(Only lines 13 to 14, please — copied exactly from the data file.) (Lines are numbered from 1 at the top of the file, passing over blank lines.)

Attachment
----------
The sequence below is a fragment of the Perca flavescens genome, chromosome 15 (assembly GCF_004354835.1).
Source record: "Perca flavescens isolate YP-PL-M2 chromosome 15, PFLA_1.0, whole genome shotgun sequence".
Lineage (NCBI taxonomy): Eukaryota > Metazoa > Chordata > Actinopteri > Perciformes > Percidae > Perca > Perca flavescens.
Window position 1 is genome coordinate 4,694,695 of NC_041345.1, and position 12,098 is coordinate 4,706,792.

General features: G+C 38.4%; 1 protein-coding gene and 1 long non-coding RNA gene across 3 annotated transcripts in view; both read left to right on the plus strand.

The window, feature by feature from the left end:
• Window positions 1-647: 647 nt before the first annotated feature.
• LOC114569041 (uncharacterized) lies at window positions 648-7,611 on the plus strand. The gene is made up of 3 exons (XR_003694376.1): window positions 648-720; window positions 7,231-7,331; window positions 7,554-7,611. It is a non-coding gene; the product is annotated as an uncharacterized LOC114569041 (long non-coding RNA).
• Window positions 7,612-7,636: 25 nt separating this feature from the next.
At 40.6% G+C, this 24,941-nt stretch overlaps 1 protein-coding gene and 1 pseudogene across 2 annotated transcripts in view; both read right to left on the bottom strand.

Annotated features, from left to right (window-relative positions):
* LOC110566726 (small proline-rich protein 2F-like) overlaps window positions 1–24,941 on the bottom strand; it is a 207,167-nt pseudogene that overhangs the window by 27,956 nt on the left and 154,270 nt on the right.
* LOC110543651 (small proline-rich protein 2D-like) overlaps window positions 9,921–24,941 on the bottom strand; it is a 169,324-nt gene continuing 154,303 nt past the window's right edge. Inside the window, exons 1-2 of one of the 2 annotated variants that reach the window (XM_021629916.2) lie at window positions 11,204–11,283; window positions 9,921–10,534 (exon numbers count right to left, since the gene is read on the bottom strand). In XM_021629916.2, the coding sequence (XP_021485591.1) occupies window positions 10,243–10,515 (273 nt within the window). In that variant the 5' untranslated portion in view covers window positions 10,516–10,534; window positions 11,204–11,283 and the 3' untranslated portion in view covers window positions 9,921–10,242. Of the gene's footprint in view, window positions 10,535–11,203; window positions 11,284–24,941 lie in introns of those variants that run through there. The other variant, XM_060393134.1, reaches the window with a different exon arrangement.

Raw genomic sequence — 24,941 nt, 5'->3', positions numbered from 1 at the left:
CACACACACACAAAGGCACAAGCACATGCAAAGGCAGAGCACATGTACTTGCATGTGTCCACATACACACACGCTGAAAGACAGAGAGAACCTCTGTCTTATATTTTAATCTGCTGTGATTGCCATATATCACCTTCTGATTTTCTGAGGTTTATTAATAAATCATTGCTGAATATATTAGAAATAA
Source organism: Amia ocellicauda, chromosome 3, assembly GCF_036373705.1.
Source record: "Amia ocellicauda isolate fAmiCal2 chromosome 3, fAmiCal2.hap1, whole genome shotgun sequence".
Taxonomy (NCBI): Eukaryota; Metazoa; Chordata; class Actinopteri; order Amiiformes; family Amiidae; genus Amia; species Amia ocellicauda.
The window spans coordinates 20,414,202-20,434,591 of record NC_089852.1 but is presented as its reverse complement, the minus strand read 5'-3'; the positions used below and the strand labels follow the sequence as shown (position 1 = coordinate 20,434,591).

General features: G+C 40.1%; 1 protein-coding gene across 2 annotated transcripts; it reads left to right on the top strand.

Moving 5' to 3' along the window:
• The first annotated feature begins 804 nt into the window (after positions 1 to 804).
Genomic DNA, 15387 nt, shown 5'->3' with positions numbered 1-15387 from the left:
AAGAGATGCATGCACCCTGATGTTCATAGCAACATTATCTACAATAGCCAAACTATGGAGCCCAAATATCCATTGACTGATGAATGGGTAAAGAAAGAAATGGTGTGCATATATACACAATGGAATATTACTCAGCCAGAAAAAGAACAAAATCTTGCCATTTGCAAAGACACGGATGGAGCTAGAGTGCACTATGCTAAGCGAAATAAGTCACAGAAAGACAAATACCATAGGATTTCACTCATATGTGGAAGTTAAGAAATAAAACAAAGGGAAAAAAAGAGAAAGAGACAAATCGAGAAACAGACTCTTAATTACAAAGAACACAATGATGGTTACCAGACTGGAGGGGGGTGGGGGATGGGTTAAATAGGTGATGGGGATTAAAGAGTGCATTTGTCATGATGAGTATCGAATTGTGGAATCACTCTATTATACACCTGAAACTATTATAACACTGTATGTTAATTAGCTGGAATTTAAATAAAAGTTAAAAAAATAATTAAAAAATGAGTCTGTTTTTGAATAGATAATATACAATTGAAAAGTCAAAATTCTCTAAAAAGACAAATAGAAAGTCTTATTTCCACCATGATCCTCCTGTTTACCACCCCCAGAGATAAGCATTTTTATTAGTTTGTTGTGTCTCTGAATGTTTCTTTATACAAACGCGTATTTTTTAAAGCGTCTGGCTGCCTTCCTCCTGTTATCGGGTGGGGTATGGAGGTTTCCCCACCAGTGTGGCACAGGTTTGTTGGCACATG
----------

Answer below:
* LOC110543651 (small proline-rich protein 2D-like) overlaps window positions 9,921–24,941 on the bottom strand; it is a 169,324-nt gene continuing 154,303 nt past the window's right edge. Inside the window, exons 1-2 of one of the 2 annotated variants that reach the window (XM_021629916.2) lie at window positions 11,204–11,283; window positions 9,921–10,534 (exon numbers count right to left, since the gene is read on the bottom strand). In XM_021629916.2, the coding sequence (XP_021485591.1) occupies window positions 10,243–10,515 (273 nt within the window). In that variant the 5' untranslated portion in view covers window positions 10,516–10,534; window positions 11,204–11,283 and the 3' untranslated portion in view covers window positions 9,921–10,242. Of the gene's footprint in view, window positions 10,535–11,203; window positions 11,284–24,941 lie in introns of those variants that run through there. The other variant, XM_060393134.1, reaches the window with a different exon arrangement.

Raw genomic sequence — 24,941 nt, 5'->3', positions numbered from 1 at the left: